Home Opinion Columns Free Thoughts: Can we reclaim the anti-war position?

Free Thoughts: Can we reclaim the anti-war position?

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Editor’s Note: The opinions expressed in this column are that of the author and Ohio University Students for Liberty. They do not reflect those of The New Political or its editorial team.

By: C.J. Fogarty

I used to view a military intervention as simply an isolated event with no negative consequences. I also used to believe that any regime change is good when the U.S. installs a leader allied with us. I was never a warhawk, but I assumed a group ideologically bent on destroying America must be destroyed first. More important to my lack of knowledge, however, was my assumption that the political left embodied the anti-war, and thus, anti-patriot, faction in political discussion.

My views were considerably dated, as politics on both sides appears to have evolved toward embracing an aggressive foreign policy. Rather than the youth-in-revolt, new left ideologues I had pictured, I encountered self-identified liberals and socialists claiming that our enemies must be destroyed through quick, violent action.

More incredulous to me, as I thought this solely a production of right-wing politics, these same people embraced the idea that American occupation and regime change are necessary to protect such countries against outside dangers.

An understanding of interventionism and its negative effects has led me to understand the implications of this foreign policy. With much of the authorization centralized with the president, anyone in the Oval Office appears free to further escalate the conflict through ordering drone strikes and bombings.

In all of this, the mobilization of a nationwide anti-war movement, comparable to the late 1960s, is not seen in the present day. A viable Democrat or Republican anti-war candidate has not appeared since Ron Paul in 2008 and 2012.

The scale of intervention only rose after the election of former President Barack Obama, which was celebrated as a victory for liberal principles with his health care and economic reform. When it became apparent that Obama was ordering more bombings and drone strikes than former President George W. Bush, I began to question what I thought politics represented.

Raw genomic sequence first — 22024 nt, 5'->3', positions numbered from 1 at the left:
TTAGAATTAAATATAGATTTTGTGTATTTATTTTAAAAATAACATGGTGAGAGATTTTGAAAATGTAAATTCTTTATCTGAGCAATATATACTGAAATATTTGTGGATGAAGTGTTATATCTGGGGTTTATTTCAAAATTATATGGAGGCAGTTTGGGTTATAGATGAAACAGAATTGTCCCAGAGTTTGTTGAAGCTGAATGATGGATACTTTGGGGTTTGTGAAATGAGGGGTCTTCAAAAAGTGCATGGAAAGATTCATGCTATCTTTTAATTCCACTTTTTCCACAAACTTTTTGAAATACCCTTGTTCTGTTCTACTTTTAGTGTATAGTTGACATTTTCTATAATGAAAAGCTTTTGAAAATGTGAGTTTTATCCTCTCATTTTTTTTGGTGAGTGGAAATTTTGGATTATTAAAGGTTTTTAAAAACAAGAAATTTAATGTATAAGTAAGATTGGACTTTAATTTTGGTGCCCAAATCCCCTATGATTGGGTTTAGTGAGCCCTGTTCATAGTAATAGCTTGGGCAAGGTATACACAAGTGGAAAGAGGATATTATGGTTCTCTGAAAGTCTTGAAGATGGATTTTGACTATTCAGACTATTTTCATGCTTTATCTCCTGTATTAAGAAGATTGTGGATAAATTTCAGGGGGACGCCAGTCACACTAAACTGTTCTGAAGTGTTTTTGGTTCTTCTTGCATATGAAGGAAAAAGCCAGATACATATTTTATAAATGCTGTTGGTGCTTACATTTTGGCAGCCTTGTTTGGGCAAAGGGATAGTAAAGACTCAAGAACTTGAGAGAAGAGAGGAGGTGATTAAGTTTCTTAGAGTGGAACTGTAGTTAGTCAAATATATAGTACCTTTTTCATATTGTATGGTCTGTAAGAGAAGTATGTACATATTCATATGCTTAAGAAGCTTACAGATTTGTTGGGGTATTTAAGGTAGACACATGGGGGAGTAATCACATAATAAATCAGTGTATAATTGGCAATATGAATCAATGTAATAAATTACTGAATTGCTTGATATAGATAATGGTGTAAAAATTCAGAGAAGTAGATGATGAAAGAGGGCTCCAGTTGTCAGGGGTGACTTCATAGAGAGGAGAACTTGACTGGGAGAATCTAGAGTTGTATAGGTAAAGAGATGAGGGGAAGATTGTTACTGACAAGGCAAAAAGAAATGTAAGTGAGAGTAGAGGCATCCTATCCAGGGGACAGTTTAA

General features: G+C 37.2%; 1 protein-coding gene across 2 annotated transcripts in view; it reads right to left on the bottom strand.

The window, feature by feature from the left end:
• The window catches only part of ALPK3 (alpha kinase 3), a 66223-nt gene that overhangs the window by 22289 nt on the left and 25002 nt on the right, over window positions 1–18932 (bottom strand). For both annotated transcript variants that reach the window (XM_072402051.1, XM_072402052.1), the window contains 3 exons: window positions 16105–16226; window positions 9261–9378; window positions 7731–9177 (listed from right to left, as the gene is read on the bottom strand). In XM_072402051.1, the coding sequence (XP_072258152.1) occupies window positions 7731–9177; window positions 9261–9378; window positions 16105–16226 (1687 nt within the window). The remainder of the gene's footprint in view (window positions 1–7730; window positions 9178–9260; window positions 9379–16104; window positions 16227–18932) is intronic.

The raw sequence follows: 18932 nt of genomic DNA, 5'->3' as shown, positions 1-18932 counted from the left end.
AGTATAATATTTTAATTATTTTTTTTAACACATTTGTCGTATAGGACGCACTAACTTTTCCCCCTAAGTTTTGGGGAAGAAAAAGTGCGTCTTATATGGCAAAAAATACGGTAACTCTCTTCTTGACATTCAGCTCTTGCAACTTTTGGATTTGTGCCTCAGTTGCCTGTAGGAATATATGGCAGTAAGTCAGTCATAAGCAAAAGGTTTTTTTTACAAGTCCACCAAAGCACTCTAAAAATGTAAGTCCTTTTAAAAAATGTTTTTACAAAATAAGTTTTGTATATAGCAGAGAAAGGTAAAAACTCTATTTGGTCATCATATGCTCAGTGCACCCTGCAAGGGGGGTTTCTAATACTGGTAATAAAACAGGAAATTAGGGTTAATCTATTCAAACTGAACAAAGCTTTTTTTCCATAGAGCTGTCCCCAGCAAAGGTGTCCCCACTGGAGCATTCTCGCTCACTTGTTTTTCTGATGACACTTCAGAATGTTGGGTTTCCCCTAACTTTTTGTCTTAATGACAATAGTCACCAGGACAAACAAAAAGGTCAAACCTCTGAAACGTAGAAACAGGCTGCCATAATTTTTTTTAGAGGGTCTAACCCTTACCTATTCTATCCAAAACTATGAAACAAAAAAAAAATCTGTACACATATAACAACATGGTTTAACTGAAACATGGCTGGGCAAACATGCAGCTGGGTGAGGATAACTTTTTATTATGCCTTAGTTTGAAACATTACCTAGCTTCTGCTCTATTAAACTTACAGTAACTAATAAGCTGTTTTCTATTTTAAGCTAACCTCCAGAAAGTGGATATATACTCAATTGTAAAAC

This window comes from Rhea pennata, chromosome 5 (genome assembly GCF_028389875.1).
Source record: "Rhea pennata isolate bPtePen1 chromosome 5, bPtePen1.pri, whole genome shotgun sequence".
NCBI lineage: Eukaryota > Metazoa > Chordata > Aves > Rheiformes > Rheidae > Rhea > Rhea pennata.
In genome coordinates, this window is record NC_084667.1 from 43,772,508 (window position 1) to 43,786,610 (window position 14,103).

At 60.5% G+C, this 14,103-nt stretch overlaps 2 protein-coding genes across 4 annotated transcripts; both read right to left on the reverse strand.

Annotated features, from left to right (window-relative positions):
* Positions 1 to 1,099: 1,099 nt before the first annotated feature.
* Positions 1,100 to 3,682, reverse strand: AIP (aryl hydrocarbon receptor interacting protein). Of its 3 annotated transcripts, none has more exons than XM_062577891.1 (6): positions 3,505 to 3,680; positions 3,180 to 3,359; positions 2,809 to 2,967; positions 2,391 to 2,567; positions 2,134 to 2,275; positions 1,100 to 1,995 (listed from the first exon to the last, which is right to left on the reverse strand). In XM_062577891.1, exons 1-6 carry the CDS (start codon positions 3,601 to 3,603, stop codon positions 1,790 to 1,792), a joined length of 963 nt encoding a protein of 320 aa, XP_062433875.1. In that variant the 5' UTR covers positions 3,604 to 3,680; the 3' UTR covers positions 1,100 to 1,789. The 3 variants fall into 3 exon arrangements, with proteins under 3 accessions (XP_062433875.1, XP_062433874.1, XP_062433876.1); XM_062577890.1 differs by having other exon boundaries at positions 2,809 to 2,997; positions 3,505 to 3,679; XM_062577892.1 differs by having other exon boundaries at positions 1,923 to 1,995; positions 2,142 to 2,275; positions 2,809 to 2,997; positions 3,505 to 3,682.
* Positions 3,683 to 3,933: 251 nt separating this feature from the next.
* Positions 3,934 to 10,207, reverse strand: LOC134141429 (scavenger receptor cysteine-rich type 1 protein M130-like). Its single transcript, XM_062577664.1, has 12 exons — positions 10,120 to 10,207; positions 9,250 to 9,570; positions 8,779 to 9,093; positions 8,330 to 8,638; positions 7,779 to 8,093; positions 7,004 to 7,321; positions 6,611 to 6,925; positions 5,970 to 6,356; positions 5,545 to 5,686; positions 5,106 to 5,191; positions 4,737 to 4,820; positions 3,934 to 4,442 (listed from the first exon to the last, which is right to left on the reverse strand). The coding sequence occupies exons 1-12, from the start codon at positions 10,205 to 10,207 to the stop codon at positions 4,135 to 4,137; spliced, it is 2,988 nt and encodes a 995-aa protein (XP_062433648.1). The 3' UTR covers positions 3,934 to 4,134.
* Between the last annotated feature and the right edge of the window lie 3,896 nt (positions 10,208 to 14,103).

What can be done to approach this apparent consensus? Who will be willing to take up the anti-war banner is probably subject to future circumstances. But where the narrative of forever war continues to dominate mainstream politics, the libertarian movement can gather those few on both sides who reject regime change as a viable option.

Libertarians can harken back to the anti-war position with its support for individual freedom, reminding our leaders liberty lies in the hands of those who would shape their society from within, and not ours. This issue should be approached with an emphasis on allowing all people to achieve political and economic freedom for themselves, and not by our coercion.

Accepting that people will always quantify the loss of life on one side against potential disaster for the other is instrumental if we are to challenge this idea. Regardless of how many lives were potentially saved, the physical and social dislocation surrounding American intervention can make not doing anything the safer option.

Communicating this will not be easy, of course. Libertarians must be patient, recognizing that the idea of government doing less is counterintuitive in this day and age. We must use wisdom, gathering enough facts and opposing views to craft a well-informed opinion. In the process, one might conclude that there is no way for nations to completely avoid conflict. There is a way, however, to avoid escalation, and hoping that our weapons will be used by the “right” people is a destructive gamble.

From now until the end of America, will we look back on 2017 as the year we brought peace to Syria, or the year we escalated a conflict in which we should’ve been involved? In other words, how many times will we rely on hindsight to determine the legitimacy of military action? Finally, take heart in that you are not alone, as libertarians around the world continue to fight for the same thing: a freer world which will sue for peace sooner than sending bombers to war.

Students for Liberty is a 501(c) nonprofit. While student members do not participate in political activity, they seek to educate people on Libertarian principles.

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